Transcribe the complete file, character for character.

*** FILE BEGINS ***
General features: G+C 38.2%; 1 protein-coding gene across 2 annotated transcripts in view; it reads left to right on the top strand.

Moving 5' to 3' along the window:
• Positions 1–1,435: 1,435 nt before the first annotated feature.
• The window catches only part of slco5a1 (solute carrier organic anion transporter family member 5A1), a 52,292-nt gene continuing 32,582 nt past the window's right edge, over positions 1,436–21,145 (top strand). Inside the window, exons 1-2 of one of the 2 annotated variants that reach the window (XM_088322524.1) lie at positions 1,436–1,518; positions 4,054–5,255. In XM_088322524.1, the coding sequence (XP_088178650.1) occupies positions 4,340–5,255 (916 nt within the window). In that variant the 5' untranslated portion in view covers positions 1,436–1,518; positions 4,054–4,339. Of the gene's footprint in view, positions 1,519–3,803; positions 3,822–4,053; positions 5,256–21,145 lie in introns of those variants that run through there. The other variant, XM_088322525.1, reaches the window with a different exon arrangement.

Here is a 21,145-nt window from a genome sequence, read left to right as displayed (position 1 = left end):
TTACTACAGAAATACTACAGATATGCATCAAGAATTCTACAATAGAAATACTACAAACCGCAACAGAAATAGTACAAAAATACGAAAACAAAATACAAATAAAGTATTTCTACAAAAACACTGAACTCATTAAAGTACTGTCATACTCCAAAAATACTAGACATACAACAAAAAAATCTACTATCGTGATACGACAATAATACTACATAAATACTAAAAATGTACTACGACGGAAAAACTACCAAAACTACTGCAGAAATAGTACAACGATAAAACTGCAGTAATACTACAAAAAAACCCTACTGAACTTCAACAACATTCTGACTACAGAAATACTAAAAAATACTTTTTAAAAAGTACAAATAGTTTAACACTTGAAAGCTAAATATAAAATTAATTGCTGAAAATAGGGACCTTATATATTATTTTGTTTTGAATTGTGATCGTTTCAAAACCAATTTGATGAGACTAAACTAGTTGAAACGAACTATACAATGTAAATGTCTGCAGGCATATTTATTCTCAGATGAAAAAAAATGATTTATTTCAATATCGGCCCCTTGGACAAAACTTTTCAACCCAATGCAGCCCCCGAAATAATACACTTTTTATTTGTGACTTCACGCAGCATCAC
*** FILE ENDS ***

General features: G+C 38.2%; 1 protein-coding gene across 2 annotated transcripts in view; it reads left to right on the top strand.

Moving 5' to 3' along the window:
• Positions 1–1,435: 1,435 nt before the first annotated feature.
• The window catches only part of slco5a1 (solute carrier organic anion transporter family member 5A1), a 52,292-nt gene continuing 32,582 nt past the window's right edge, over positions 1,436–21,145 (top strand). Inside the window, exons 1-2 of one of the 2 annotated variants that reach the window (XM_088322524.1) lie at positions 1,436–1,518; positions 4,054–5,255. In XM_088322524.1, the coding sequence (XP_088178650.1) occupies positions 4,340–5,255 (916 nt within the window). In that variant the 5' untranslated portion in view covers positions 1,436–1,518; positions 4,054–4,339. Of the gene's footprint in view, positions 1,519–3,803; positions 3,822–4,053; positions 5,256–21,145 lie in introns of those variants that run through there. The other variant, XM_088322525.1, reaches the window with a different exon arrangement.

Here is a 21,145-nt window from a genome sequence, read left to right as displayed (position 1 = left end):
TTACTACAGAAATACTACAGATATGCATCAAGAATTCTACAATAGAAATACTACAAACCGCAACAGAAATAGTACAAAAATACGAAAACAAAATACAAATAAAGTATTTCTACAAAAACACTGAACTCATTAAAGTACTGTCATACTCCAAAAATACTAGACATACAACAAAAAAATCTACTATCGTGATACGACAATAATACTACATAAATACTAAAAATGTACTACGACGGAAAAACTACCAAAACTACTGCAGAAATAGTACAACGATAAAACTGCAGTAATACTACAAAAAAACCCTACTGAACTTCAACAACATTCTGACTACAGAAATACTAAAAAATACTTTTTAAAAAGTACAAATAGTTTAACACTTGAAAGCTAAATATAAAATTAATTGCTGAAAATAGGGACCTTATATATTATTTTGTTTTGAATTGTGATCGTTTCAAAACCAATTTGATGAGACTAAACTAGTTGAAACGAACTATACAATGTAAATGTCTGCAGGCATATTTATTCTCAGATGAAAAAAAATGATTTATTTCAATATCGGCCCCTTGGACAAAACTTTTCAACCCAATGCAGCCCCCGAAATAATACACTTTTTATTTGTGACTTCACGCAGCATCAC